In this week’s Success Newsletter, I would like to reveal the 7 dangerous myths that surround grieving.
First a quick update:
The Breakup Test
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How To Overcome Anxiety Now
Every one of us is facing great challenges during this crisis. Anxiety is one of them! Watch my video for simple but effective strategies to overcome anxiety
Now, let’s talk about the 7 dangerous myths that surround grieving.
Have you been experiencing sadness during this pandemic? Do you realize that you are actually grieving right now? We all are.
Sadness is triggered by a sense of loss – having lost something you had or something you thought you were going to have such as an opportunity. Sadness is only one of a vast range of emotions that form grief.
Grief is our emotional response to loss or change.
The pandemic has resulted in huge losses and major changes for all of us – lifestyle, work, job, career, finances, routine, stability, security, the former sense of safety & control, freedom, independence, human interactions, human connection & touch, meaning and purpose, dreams, ambitions, and life goals.
We all are experiencing some form of grief and at various intensities.
Grief can include feelings of being alone & unsupported, numbness, heaviness, guilt, sadness, confusion, anger, loneliness, relief, disconnection, hopelessness, and meaninglessness.
Grief can result in behaviors such as deliberate isolation, addictive or obsessive behaviors designed to escape pain, overindulgence in alcohol, food or exercise (again designed to escape pain), anti-social behavior, temper outbursts or fits of anger, inability to concentrate or make decisions, physical fatigue, nightmares, and insomnia.
With the intention to help you through the grieving process, I would like to share 7 myths which are harmful and undermine the necessary and natural process of grieving. In my next newsletter, I will offer specific action steps to help you with recovery from grieving.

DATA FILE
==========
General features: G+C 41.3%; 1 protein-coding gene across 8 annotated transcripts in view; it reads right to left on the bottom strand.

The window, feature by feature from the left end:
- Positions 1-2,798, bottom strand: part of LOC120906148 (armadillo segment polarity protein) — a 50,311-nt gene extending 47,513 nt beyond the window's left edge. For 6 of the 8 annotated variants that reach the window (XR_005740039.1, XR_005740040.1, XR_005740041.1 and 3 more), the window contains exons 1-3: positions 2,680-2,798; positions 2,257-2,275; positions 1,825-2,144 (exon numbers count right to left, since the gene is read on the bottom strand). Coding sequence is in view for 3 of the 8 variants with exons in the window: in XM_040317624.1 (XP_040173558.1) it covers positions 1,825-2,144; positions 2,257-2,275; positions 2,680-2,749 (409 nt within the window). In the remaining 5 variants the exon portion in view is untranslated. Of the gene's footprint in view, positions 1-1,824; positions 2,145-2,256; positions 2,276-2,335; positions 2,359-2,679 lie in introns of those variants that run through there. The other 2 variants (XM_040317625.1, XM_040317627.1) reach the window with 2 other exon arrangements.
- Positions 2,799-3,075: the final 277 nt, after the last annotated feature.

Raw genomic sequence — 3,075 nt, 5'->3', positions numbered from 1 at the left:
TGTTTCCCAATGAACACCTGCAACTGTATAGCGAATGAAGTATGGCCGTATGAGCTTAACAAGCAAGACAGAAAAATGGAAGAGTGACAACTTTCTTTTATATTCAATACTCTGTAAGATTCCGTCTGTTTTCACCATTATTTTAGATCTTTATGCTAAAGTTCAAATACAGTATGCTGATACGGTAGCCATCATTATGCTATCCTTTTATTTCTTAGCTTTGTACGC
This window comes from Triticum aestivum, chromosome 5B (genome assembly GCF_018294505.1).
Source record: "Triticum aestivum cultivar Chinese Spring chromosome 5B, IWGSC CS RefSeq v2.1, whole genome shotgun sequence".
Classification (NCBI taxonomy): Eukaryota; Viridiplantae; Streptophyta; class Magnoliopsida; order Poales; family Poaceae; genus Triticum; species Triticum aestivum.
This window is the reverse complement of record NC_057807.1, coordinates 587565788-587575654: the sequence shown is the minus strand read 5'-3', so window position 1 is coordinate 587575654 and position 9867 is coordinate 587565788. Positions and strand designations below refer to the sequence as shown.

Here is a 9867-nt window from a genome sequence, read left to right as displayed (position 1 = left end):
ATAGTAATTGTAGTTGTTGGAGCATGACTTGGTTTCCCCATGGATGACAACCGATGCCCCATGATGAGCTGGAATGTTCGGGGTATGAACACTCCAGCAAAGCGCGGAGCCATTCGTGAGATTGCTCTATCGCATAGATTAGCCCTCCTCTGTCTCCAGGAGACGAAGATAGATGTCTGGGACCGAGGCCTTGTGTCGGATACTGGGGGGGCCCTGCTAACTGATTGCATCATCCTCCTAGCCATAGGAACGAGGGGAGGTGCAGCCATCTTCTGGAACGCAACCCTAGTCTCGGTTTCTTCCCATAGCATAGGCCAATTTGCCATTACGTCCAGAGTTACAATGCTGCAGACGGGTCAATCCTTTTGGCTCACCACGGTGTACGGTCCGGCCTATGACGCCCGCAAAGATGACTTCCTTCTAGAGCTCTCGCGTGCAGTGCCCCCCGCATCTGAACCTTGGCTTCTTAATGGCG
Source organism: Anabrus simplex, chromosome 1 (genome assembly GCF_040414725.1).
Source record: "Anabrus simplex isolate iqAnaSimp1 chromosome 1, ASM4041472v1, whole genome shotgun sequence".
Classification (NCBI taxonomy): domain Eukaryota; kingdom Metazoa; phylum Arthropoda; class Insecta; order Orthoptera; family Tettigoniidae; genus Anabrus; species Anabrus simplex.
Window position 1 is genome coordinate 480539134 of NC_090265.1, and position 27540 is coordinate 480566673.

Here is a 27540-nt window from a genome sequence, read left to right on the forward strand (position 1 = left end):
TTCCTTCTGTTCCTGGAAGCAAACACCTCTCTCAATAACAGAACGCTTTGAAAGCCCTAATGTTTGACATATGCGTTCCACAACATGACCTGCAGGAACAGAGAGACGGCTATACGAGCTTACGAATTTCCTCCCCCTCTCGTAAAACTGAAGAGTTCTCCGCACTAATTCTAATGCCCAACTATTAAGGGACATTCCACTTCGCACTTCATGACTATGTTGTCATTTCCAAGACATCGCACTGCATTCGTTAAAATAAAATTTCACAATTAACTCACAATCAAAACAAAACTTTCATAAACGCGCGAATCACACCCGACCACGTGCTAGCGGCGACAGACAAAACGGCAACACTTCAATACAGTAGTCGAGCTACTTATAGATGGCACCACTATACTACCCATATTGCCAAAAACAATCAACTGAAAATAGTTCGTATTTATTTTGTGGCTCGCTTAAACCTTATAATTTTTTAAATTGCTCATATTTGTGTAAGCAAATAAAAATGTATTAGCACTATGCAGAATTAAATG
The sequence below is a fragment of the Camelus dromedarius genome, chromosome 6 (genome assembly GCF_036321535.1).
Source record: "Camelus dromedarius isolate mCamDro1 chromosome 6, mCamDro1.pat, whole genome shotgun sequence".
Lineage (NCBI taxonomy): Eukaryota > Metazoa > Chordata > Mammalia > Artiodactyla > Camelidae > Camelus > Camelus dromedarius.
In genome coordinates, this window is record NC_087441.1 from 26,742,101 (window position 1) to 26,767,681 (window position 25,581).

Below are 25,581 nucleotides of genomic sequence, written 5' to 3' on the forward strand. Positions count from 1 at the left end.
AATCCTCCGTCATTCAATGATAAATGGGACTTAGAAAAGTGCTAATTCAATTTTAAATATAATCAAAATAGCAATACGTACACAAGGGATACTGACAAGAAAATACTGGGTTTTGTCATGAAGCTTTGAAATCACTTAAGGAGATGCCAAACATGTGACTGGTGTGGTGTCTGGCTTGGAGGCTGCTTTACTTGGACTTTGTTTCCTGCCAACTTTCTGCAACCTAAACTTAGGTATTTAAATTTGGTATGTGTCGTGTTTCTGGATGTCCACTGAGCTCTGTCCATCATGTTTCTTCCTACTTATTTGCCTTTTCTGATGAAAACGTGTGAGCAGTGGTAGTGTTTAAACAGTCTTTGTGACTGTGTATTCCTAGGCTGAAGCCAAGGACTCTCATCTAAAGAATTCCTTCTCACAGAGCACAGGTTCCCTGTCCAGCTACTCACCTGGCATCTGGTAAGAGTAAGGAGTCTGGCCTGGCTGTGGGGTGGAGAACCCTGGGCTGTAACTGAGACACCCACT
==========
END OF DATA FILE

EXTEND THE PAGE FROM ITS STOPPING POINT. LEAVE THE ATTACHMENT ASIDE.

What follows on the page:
1. There are 5 stages to grieving (there is an absolute process to grieving)
You have probably heard about this as being the steps to grieving: “Denial, Anger, Bargaining, Depression and Acceptance.” Swiss-American psychiatrist Elisabeth Kübler-Ross in her 1969 book On Death and Dying postulated that this is the model of emotional progression for people diagnosed with terminal illnesses. Unfortunately, many institutions and even experts accepted this as a universal model for all grieving without researching its application and origin. I, too, made that mistake and incorrectly referred to it many years ago. The truth is that there is no linear process to grieving and no absolutes regarding grieving and loss; everyone grieves differently and the emotions can be conflicting and diverse for each person dealing with loss or change. (Read about grieving over divorce)
2 Time Heals All Wounds (do nothing)
People have good intentions when they say this to you. However, it is false; if time did heal all wounds, you would not have any negative emotions regarding anything that happened in the past. In fact, if time healed all, the older we get the more emotionally healthy we would be. And yet, who do you know that is still bitter, angry or sad over things that happened decades ago? The truth is that right action and processes are required to heal wounds.
3 Cheer up; don’t feel bad (repress what you feel)
This is a Western cultural phenomenon: you are supposed to be happy 24 hours a day, and you are not allowed to feel bad. I teach “You are allowed to feel whatever you feel.” The way you respond to those feelings is critical to the outcome and to your emotional wellbeing. The truth is that it is natural to feel pain when there is loss or major change; it is critical that you do not deny or suppress those emotions, otherwise, you will engage in addictive and harmful behaviors to escape the pain and/or the pain will manifest as illness in your body.
4 Let him grieve alone (don’t ask/talk about it)